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Companies must stop paying staff in gold bars as a way of avoiding tax, Revenue & Customs warned on Friday.

HMRC said a number of people were still using schemes reminiscent of the kind of tax dodges used 20 years ago, but which the tax authorities insist do not work.

“There are a few of these schemes but they have a common feature where individual claims to be paid in the form of an asset, such as gold bullion,” said HMRC.

“They have a theoretical obligation to pay the value of the asset to a trust at some point in the future — it is claimed that this obligation makes the payment non-taxable.”

Experts said the individual could then receive cash in the form of a loan, secured on the gold.

Several accountants said they were surprised that the schemes had returned. “There used to be loads of these if you go back a number of years. I remember seeing people being paid in hay, Turkish lira, wine, carpets and platinum,” said Bill Longe, the head of employer solutions at accountants RSM.

He added: “They are something I have not really seen since the mid-1990s. The legislation has moved on, as has the attitude of the courts, and the revenue has already won this battle.”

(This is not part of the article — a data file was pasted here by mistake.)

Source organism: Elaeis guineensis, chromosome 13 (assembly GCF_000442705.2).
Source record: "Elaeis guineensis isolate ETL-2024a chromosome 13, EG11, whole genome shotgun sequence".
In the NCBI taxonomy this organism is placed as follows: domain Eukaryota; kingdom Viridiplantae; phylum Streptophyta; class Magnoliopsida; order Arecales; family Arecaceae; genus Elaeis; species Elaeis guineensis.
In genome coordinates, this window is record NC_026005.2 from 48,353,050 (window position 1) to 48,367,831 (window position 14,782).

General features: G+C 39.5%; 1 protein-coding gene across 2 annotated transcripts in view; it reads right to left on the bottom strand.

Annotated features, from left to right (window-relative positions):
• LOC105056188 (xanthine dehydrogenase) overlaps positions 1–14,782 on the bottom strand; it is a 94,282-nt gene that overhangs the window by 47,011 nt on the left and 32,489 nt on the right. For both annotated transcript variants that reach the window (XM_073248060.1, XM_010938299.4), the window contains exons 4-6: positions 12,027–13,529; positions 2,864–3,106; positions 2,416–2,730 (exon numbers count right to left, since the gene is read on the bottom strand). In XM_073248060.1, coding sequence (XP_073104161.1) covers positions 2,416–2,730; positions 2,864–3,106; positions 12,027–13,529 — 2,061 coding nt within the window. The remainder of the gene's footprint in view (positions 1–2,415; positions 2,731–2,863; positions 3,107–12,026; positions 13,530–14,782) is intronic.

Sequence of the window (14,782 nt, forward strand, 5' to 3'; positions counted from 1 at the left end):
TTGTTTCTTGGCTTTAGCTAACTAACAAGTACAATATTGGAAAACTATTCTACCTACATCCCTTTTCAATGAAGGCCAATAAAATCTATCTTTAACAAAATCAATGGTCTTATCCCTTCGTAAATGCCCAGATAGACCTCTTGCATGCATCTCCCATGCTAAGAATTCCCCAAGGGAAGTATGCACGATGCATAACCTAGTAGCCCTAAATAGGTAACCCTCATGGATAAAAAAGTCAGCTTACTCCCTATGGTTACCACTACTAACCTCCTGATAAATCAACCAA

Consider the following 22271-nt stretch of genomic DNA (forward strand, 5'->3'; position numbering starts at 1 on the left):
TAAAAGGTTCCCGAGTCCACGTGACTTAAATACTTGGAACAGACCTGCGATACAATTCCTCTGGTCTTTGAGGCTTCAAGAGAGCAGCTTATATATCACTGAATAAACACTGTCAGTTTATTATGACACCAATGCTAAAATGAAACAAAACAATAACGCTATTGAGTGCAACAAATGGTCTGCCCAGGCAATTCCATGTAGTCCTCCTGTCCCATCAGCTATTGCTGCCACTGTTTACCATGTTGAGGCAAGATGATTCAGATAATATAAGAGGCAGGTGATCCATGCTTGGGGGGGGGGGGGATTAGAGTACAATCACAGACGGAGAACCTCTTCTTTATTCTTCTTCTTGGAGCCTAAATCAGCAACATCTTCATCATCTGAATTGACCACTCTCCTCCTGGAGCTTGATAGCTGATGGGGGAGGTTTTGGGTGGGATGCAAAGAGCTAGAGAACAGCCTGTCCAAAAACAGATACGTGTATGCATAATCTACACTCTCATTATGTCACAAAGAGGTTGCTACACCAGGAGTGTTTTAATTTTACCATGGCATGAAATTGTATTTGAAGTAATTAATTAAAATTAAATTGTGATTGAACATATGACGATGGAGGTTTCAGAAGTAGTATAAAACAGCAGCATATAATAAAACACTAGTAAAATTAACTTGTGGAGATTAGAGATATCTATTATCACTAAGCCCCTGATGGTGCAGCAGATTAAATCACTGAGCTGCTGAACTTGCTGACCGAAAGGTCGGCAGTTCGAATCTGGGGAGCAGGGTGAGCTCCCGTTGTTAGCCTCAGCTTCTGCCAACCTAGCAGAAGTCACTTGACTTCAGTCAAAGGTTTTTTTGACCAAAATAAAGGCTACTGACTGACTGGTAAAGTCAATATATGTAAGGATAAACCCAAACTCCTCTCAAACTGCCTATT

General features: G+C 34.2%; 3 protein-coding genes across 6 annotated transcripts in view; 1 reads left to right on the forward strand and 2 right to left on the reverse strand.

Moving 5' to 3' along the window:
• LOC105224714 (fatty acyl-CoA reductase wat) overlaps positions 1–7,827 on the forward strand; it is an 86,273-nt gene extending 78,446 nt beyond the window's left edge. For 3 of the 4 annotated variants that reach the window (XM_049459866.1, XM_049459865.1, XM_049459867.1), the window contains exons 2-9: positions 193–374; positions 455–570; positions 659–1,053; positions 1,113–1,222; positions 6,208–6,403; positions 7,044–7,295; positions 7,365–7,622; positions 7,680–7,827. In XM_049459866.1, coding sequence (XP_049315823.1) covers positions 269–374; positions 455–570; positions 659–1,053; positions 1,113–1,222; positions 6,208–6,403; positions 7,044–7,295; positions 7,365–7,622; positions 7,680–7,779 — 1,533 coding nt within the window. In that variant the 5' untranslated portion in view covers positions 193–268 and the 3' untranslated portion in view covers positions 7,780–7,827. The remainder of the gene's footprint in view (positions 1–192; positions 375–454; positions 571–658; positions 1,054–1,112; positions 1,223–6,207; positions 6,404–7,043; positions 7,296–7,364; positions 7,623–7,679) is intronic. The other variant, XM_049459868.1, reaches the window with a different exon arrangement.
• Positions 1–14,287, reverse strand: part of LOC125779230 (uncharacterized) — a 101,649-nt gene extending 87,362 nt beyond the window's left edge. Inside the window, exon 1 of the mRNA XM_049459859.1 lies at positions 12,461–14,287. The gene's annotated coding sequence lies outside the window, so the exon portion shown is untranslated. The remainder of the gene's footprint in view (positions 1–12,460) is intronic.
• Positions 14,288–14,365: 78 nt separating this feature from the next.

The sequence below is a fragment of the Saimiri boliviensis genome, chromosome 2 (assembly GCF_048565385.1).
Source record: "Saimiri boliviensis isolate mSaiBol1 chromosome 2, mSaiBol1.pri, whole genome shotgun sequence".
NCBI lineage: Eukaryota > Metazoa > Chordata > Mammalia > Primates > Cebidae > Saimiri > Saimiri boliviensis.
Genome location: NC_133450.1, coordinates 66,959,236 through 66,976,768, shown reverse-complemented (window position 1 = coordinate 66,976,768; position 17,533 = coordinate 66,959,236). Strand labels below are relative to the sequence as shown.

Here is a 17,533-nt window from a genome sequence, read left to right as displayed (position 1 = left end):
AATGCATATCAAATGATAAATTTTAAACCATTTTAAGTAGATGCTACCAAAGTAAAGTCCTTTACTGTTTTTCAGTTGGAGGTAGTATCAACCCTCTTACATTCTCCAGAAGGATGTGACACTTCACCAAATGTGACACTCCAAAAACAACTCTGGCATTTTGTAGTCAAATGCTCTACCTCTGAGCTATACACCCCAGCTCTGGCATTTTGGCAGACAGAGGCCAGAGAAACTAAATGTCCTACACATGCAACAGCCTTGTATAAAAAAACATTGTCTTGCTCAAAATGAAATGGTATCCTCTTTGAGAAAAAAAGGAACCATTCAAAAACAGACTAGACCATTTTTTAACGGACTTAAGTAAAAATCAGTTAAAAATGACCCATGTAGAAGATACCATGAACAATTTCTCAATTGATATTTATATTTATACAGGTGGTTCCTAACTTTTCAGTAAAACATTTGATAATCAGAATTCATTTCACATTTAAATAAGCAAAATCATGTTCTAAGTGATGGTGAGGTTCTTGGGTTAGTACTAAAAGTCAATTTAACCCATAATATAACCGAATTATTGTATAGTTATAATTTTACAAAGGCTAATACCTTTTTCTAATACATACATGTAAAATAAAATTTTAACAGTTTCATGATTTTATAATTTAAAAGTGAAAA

The gold bullion dodge is one of many “disguised remuneration” schemes aimed at avoiding tax on earnings which were attacked by the March Budget in an attempt to raise £2.5bn by 2021.

Ray McCann, a partner of New Quadrant Partners and a former senior HMRC official, said gold bullion dodges are most likely to be used by “fairly big owner-managed businesses where the owner has a significant tax exposure”.

Meanwhile, Tina Riches, head of tax at Smith & Williamson, said it might suit investment bankers, or others in the City, to take “large, one-off payments” such as bonuses in gold. The rate of capital gains tax chargeable on receipt of an asset, such as gold, is lower than the 45 per cent rate of income tax applicable over the £150,000 annual threshold.

“If a promoter was doing something like this, it would be an expensive scheme, which would only make sense for people who would otherwise have a very significant tax liability,” she said.

HMRC said it would “challenge these schemes via every route open to it, including litigation through the courts”. In addition, the finance bill would introduce legislation that will come into effect from March 16 “to put the matter beyond doubt”.

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